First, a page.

We found this to be a very tasty dish, with a subtle kind of tang. Much more to it than I expected from the simple recipe. Next time, I might increase the seasonings and the vegetables even more.
There was one dissenting voice. My mother. I froze a single serving and delivered it to her the next week. She never mentioned it, so I finally asked.
She didn't mince words. "Not good."
"It wasn't like a soup."
I explained that it wasn't supposed to be a soup. More like a ragout. But she recalled that veal soup of her childhood. And she didn't like the little chicken bones she discovered.
(I'm still waiting for her verdict on the žganci!)
Chicken Ajmoht (chicken ragout, kurji ajmoht, obara)
2+ lbs. chicken breasts, with bone and skin, cut up
2 T. olive oil
2 quarts water (about)
2 ribs celery, chopped
½ onion, chopped
4 T. fresh parsley, minced
1 T. fresh marjoram, minced
roux: 2 ½ T. flour, 2 ½ T olive oil and butter mixed
salt and pepper to taste
white wine vinegar to taste
Heat oil in a dutch oven and add onion and celery. Brown vegetables. Add chicken and seasonings and continue to brown Add water to cover and simmer, covered, for 45 minutes or until tender. In a separate pan, make a roux, cooked to medium brown. Add to the pot and stir well. Add remaining water, white wine vinegar, and adjust seasonings. Simmer about 15 minutes more. Sprinkle with additional parsley. Serve with dumplings, noodles, or (if you dare!) žganci.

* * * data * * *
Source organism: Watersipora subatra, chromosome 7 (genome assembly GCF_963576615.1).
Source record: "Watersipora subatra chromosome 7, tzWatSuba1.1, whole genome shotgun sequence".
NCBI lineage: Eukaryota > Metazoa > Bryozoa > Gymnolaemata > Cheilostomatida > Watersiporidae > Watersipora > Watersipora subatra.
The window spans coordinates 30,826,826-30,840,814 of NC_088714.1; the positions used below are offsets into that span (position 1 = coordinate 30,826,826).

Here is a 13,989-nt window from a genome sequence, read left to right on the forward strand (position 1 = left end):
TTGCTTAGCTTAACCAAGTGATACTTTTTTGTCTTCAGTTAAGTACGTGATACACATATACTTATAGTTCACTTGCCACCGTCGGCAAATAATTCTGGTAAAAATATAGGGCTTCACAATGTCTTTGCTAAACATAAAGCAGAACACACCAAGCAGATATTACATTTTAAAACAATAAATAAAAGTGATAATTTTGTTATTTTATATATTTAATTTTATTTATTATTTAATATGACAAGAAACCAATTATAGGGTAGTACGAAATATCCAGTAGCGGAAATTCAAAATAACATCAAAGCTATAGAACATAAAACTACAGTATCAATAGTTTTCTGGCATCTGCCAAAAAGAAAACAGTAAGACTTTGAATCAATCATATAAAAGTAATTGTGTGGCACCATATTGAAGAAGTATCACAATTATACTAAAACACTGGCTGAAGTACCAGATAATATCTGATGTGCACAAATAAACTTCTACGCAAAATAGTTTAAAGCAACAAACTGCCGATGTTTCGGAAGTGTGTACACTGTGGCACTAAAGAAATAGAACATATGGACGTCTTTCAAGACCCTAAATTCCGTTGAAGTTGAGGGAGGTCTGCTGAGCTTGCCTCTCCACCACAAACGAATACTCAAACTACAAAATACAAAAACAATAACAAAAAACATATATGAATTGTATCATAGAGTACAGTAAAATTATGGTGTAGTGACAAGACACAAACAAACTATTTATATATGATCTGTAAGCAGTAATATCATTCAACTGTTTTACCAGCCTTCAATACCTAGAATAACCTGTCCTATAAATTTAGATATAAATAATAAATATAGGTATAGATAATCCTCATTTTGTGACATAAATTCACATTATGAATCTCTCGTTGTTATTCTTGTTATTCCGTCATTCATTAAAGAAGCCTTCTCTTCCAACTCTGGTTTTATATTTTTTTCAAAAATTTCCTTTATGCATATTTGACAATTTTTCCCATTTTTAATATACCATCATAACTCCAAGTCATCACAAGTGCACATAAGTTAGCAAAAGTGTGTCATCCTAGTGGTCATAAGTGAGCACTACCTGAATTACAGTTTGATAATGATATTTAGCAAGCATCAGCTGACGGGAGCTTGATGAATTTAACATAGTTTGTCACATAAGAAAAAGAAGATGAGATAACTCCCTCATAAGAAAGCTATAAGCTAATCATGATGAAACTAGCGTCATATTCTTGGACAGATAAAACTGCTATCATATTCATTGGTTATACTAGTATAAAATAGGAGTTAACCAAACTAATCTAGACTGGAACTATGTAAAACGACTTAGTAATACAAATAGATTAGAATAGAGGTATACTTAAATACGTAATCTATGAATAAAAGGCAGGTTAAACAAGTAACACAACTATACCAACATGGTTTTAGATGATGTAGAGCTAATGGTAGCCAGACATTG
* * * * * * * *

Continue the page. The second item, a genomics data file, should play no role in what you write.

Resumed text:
A word about roux: None of my vintage cookbooks belabor the process, because it is so fundamental. You heat shortening of your choice ("oleo or fat" was the original in this recipe.) Then you stir in flour and keep stirring as it browns. We figured that the final color should be browner than a pale American cream sauce, but not quite the deep brown of a Louisiana roux.
Full disclosure: I put my husband in charge of making the roux. He is locally famous for his Louisiana gumbo, so I knew he would do it right.
Besides, at that point in the proceedings, I needed all the help I could get. I was elbow deep in the žganci.
Update: Almost a year later, I made a second attempt at this tasty dish, with a few more vegetables and a splash of red wine. Curious? Take a look at my Chicken Ajmoht II recipe!